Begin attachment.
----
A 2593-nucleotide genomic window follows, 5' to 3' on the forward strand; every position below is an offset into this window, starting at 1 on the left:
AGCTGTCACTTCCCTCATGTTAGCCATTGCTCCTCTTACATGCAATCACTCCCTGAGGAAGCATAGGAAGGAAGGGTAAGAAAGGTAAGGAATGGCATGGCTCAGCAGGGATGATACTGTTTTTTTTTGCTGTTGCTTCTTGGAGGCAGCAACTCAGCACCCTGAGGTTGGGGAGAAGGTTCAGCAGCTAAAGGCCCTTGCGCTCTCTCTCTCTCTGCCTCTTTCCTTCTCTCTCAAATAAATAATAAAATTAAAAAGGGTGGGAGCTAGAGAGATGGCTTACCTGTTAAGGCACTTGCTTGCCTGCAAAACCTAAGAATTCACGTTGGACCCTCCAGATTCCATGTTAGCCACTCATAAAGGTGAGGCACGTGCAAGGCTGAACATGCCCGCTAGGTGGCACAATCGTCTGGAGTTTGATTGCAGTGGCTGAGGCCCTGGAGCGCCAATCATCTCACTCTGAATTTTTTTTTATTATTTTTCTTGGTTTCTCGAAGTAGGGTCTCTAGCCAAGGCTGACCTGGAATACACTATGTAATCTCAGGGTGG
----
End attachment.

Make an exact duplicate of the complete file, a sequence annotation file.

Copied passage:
A 2593-nucleotide genomic window follows, 5' to 3' on the forward strand; every position below is an offset into this window, starting at 1 on the left:
AGCTGTCACTTCCCTCATGTTAGCCATTGCTCCTCTTACATGCAATCACTCCCTGAGGAAGCATAGGAAGGAAGGGTAAGAAAGGTAAGGAATGGCATGGCTCAGCAGGGATGATACTGTTTTTTTTTGCTGTTGCTTCTTGGAGGCAGCAACTCAGCACCCTGAGGTTGGGGAGAAGGTTCAGCAGCTAAAGGCCCTTGCGCTCTCTCTCTCTCTGCCTCTTTCCTTCTCTCTCAAATAAATAATAAAATTAAAAAGGGTGGGAGCTAGAGAGATGGCTTACCTGTTAAGGCACTTGCTTGCCTGCAAAACCTAAGAATTCACGTTGGACCCTCCAGATTCCATGTTAGCCACTCATAAAGGTGAGGCACGTGCAAGGCTGAACATGCCCGCTAGGTGGCACAATCGTCTGGAGTTTGATTGCAGTGGCTGAGGCCCTGGAGCGCCAATCATCTCACTCTGAATTTTTTTTTATTATTTTTCTTGGTTTCTCGAAGTAGGGTCTCTAGCCAAGGCTGACCTGGAATACACTATGTAATCTCAGGGTGG